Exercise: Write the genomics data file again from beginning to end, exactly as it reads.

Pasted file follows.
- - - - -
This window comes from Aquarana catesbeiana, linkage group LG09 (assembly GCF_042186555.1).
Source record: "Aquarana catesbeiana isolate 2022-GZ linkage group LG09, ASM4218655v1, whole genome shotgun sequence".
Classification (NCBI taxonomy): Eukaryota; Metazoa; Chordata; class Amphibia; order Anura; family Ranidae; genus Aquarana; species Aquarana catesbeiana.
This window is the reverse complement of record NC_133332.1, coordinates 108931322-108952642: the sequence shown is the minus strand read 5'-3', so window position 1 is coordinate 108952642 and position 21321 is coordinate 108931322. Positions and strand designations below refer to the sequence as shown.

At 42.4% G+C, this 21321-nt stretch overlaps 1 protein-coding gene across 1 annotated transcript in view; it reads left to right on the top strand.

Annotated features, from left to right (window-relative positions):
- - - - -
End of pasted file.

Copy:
This window comes from Aquarana catesbeiana, linkage group LG09 (assembly GCF_042186555.1).
Source record: "Aquarana catesbeiana isolate 2022-GZ linkage group LG09, ASM4218655v1, whole genome shotgun sequence".
Classification (NCBI taxonomy): Eukaryota; Metazoa; Chordata; class Amphibia; order Anura; family Ranidae; genus Aquarana; species Aquarana catesbeiana.
This window is the reverse complement of record NC_133332.1, coordinates 108931322-108952642: the sequence shown is the minus strand read 5'-3', so window position 1 is coordinate 108952642 and position 21321 is coordinate 108931322. Positions and strand designations below refer to the sequence as shown.

At 42.4% G+C, this 21321-nt stretch overlaps 1 protein-coding gene across 1 annotated transcript in view; it reads left to right on the top strand.

Annotated features, from left to right (window-relative positions):